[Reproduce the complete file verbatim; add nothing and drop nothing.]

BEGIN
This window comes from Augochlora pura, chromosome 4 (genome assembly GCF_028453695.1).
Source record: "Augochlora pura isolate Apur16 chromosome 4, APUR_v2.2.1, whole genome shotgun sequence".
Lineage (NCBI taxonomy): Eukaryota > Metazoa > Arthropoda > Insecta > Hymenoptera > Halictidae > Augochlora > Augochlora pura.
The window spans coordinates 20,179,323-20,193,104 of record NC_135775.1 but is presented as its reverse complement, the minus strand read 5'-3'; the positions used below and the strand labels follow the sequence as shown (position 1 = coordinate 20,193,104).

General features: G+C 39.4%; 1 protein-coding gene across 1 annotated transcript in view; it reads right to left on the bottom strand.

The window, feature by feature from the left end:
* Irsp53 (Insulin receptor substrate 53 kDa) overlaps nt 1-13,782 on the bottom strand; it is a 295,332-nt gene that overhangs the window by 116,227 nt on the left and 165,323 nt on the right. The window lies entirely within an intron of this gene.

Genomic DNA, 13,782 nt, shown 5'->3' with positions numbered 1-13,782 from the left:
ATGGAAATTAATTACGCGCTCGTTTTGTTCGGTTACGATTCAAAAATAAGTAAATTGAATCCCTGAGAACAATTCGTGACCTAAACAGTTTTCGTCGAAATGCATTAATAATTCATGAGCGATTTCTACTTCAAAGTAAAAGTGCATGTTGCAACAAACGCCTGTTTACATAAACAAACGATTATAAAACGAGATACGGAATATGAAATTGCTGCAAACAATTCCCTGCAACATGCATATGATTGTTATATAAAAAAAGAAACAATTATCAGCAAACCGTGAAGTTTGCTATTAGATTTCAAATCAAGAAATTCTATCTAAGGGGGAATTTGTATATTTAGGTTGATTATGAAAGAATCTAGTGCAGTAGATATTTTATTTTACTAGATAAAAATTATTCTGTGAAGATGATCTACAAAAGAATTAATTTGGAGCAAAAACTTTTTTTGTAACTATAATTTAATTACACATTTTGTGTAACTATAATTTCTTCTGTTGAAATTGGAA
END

This window comes from Augochlora pura, chromosome 4 (genome assembly GCF_028453695.1).
Source record: "Augochlora pura isolate Apur16 chromosome 4, APUR_v2.2.1, whole genome shotgun sequence".
Lineage (NCBI taxonomy): Eukaryota > Metazoa > Arthropoda > Insecta > Hymenoptera > Halictidae > Augochlora > Augochlora pura.
The window spans coordinates 20,179,323-20,193,104 of record NC_135775.1 but is presented as its reverse complement, the minus strand read 5'-3'; the positions used below and the strand labels follow the sequence as shown (position 1 = coordinate 20,193,104).

General features: G+C 39.4%; 1 protein-coding gene across 1 annotated transcript in view; it reads right to left on the bottom strand.

The window, feature by feature from the left end:
* Irsp53 (Insulin receptor substrate 53 kDa) overlaps nt 1-13,782 on the bottom strand; it is a 295,332-nt gene that overhangs the window by 116,227 nt on the left and 165,323 nt on the right. The window lies entirely within an intron of this gene.

Genomic DNA, 13,782 nt, shown 5'->3' with positions numbered 1-13,782 from the left:
ATGGAAATTAATTACGCGCTCGTTTTGTTCGGTTACGATTCAAAAATAAGTAAATTGAATCCCTGAGAACAATTCGTGACCTAAACAGTTTTCGTCGAAATGCATTAATAATTCATGAGCGATTTCTACTTCAAAGTAAAAGTGCATGTTGCAACAAACGCCTGTTTACATAAACAAACGATTATAAAACGAGATACGGAATATGAAATTGCTGCAAACAATTCCCTGCAACATGCATATGATTGTTATATAAAAAAAGAAACAATTATCAGCAAACCGTGAAGTTTGCTATTAGATTTCAAATCAAGAAATTCTATCTAAGGGGGAATTTGTATATTTAGGTTGATTATGAAAGAATCTAGTGCAGTAGATATTTTATTTTACTAGATAAAAATTATTCTGTGAAGATGATCTACAAAAGAATTAATTTGGAGCAAAAACTTTTTTTGTAACTATAATTTAATTACACATTTTGTGTAACTATAATTTCTTCTGTTGAAATTGGAA